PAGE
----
Keller Williams Returns to Cleveland as a Solo Act Balancing on Two Record Releases

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click to enlarge Keller Williams Returns to Cleveland as a Solo Act Balancing on Two Record Releases
C. Taylor Crothers
There’s no one in the jam business like Keller Williams. The guitarist is a powerhouse mainstay of festival bills and a frequent collaborator with a broad spectrum of rock, funk, soul and bluegrass bands and artists. Blending humor with irrepressible rhythm and lead skills, Williams forged a path early on with his penchant for looping acoustic melodies on top of one another. He built a story as a man who could do it all.

These days, he moves kaleidoscopically from project to project, and along the way he’s picked up more than a few neat tricks to add to his sleeve. As 2018 unfolds, Williams is on the road as a solo guy once again. He released Raw, an all-solo album, last year.

“Raw started in 2011 as a concept album of 12 songs on 12 different guitars,” he says. “I did it, and I didn’t like it. Without the visual aspect — the guitars definitely sound different, but it was more meaningful [just] to me. I scrapped it.”

A few years later, Williams was touring on a bill with fingerpicking legend Leo Kottke. The shows were just straight acoustic and vocals, with none of the looping that Williams had brought to past incarnations. “I had nothing in my work of music that resembled that show,” he says, but he lent an open ear to the lessons that those shows had to teach him.

When a revamp of the Raw stuff came around, Williams resurrected some songs from those sessions with Kottke and then added six more. Out came a new, more complete album. It was a smooth and simple process, he says now, achieved nonchalantly while he was waiting for his KWahtro bandmates to wrap their tracks on Sync — the other album he released at that time (more on that in a bit).

On Raw, Williams trips through relaxes rhythms and heartfelt energy, like on the chords progressions in “2BU.” There’s a dose of deep, introspective reality in many of Williams’ tunes.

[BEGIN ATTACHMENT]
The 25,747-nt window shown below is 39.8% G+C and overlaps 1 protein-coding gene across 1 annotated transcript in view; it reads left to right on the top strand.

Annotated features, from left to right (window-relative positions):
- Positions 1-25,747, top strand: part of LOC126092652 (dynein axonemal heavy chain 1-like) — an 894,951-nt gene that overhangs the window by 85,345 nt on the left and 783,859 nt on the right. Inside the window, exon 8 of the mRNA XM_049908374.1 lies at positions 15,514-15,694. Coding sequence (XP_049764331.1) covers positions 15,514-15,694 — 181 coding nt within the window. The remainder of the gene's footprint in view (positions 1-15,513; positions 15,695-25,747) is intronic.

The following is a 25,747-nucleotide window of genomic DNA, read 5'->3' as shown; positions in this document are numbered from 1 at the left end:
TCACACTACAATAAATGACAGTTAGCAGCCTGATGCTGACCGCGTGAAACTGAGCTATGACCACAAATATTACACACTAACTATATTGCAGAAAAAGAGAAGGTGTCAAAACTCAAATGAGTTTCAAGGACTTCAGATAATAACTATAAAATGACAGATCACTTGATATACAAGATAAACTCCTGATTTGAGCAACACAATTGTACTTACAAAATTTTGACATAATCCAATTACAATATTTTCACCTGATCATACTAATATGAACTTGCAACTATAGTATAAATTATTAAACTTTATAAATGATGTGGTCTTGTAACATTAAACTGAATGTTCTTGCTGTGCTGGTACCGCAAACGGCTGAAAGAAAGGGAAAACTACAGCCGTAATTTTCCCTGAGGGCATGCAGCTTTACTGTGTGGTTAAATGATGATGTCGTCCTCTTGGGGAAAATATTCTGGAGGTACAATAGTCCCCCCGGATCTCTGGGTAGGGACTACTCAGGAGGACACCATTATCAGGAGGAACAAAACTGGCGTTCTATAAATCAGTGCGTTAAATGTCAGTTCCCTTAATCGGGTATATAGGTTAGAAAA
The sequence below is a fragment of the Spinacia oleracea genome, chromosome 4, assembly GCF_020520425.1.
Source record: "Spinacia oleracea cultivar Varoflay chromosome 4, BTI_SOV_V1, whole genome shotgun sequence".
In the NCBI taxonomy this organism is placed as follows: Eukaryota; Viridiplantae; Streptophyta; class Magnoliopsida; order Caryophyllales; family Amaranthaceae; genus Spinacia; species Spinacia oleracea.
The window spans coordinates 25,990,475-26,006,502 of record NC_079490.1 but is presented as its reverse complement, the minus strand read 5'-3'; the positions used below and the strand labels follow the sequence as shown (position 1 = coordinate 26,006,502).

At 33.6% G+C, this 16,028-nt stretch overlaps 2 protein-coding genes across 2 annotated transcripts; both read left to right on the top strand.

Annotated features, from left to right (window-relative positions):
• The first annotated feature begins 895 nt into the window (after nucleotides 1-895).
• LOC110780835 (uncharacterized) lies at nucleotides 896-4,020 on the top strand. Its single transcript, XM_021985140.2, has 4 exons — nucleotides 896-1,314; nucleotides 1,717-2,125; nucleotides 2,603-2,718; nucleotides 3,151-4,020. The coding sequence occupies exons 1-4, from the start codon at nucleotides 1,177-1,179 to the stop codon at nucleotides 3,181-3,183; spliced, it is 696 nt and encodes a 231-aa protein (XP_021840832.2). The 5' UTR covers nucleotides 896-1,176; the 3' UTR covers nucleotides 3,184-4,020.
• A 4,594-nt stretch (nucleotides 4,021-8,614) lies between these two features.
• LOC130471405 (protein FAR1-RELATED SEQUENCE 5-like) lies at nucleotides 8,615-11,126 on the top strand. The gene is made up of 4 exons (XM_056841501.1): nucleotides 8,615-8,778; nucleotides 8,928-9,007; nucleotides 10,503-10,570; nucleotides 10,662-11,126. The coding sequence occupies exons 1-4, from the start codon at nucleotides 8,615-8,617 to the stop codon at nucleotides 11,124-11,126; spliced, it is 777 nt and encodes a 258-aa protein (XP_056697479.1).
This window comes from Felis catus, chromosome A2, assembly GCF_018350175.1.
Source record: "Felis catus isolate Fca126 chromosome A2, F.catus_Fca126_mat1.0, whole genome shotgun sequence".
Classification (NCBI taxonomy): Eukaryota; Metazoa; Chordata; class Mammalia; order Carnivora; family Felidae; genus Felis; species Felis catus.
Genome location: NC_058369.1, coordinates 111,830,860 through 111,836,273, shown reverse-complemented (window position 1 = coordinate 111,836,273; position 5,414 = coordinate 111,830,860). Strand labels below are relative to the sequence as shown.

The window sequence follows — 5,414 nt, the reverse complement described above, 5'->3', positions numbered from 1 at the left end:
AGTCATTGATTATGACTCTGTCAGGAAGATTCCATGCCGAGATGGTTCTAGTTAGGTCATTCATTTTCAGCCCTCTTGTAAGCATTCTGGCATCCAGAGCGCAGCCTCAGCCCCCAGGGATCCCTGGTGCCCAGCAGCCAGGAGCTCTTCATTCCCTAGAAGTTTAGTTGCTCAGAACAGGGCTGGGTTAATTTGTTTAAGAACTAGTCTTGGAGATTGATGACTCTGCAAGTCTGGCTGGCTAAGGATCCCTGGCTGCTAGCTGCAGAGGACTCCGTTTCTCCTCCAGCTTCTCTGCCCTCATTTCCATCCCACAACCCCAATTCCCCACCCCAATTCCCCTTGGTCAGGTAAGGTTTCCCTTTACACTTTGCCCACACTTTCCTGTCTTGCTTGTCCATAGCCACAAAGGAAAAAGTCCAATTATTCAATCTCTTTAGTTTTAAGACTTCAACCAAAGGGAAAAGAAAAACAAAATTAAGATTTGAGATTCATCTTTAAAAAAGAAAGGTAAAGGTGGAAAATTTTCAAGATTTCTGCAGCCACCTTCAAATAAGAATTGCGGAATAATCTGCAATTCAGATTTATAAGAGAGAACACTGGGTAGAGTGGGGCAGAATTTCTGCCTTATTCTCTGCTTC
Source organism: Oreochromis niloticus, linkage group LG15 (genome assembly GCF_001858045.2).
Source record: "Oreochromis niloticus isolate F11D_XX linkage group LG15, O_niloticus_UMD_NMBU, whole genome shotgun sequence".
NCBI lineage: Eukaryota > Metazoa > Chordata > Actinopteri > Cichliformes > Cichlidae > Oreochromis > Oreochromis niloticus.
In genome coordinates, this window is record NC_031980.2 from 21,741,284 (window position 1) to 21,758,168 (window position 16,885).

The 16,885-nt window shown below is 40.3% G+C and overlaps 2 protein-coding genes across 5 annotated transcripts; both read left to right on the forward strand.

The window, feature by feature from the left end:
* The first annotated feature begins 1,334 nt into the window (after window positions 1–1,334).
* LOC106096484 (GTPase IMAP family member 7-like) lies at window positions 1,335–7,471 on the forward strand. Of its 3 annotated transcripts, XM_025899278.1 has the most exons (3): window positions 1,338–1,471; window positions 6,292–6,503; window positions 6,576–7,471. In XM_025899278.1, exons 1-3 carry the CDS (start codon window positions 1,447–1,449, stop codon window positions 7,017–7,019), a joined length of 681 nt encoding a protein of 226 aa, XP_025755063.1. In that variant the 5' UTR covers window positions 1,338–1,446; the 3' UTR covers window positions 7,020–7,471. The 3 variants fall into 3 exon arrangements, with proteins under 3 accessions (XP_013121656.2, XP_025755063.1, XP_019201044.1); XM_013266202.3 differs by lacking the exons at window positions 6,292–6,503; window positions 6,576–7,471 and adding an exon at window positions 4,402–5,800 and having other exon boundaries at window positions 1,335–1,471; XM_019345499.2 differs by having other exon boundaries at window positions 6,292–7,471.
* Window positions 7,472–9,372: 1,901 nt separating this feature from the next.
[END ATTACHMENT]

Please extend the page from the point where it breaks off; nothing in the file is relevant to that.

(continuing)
And he knows how to spin others’ work too: “Return to the Moon” is a cover of a tune by EL VY, a band assembled by The National’s Matt Berninger and Menomena’s Brent Knopf. The song’s colorful lyrics seem to work perfectly on a Keller Williams record. “It’s very, very different,” Williams says. “It’s kind of a dance-pop song coming from Matt Berninger, who’s like doom-and-gloom. It’s really cool, and it really caught me.”

Overall, Williams says, an album like Raw gets him back to some acoustic roots that he hasn’t touched directly in recent ventures. One of the tenets of Williams career has been the one-syllable album title, which is used to signal the tone or attitude of the music within. In this decade, prior to these last two discs, Williams has released Thief, Kids, Bass, Pick, Keys, Funk, Dos and Vape.

With Raw, Williams says he was given a chance to really dig into different tunings and unexpected uses of his guitars. It’s also just a fun album.

Sync, on the other hand, sees Williams in the studio with his KWahtro bandmates (guitarist Gibb Droll, bassist Danton Boller and drummer Rodney Holmes).

“That concept started with the idea of going directly into dance music, but with acoustic instruments,” Williams says. “What came out was kind of a groovy acid jazz. We still kind of incorporated those dance music elements, but not really going full-on there.”

The KWahtro visited Cleveland in 2016, painting Beachland Ballroom in extended funk improv and intricate jams. This time, Williams is on his own.

“There’s definitely 100-percent zero preparing for it,” he says. “That’s the beautiful thing of the day job, that is the solo act.

“There are a couple songs that go over all the projects, but very few,” Williams adds. But with his solo act, he can pull from the many outfits he’s been a part of — with only slight modifications. “It’s like, ‘Oh, yeah, I forgot I do this one!’ Without anyone else around, there are no rules. There’s a whole setlist there that can be a blueprint.” Williams can bounce from era to era in his stylistic repertoire, and he’ll take requests now and then, too.

Now, he’s working on an instrumental record that will continue that line of “acoustic dance music” thinking. He’s taken a lot of his solo instrumental pieces and amended them with additional melodies and percussion. The whole thing is pretty much done, and Williams expects it’ll be out in the spring. The title: Sans.

Being able to drive his own destiny remains a prominent goal in Williams’ career, even as he joyously works alongside some of his favorite musicians in the country. “It’s exhilarating, being a solo [act] and then working with other people and jumping into their worlds,” Williams says.

For instance, Williams helms a project called Grateful Grass (Grateful Dead tunes reinterpreted as bluegrass). These days, the band is rounded out by the Infamous Stringdusters, an exceptional bluegrass band that often dabbles in the arena of live improv. Elsewhere, Williams plays with More Than A Little a funk band out of Richmond, Va.

Projects like those give the guitarist a plethora of rooms in which to operate, to hone his chops again and again. “To be allowed to do that: I’m so very grateful,” he says.

And on the subject of the future, of the grand arc of his music? “Let the metamorphosis happen.”

An Evening with Keller Williams
9 p.m., Friday, Jan. 12, Beachland Ballroom, 15711 Waterloo Rd., 216-363-1124
Tickets: $23-25,

About The Author

Eric Sandy

Eric Sandy is an award-winning Cleveland-based journalist. For a while, he was the managing editor of Scene. He now contributes jam band features every now and then.
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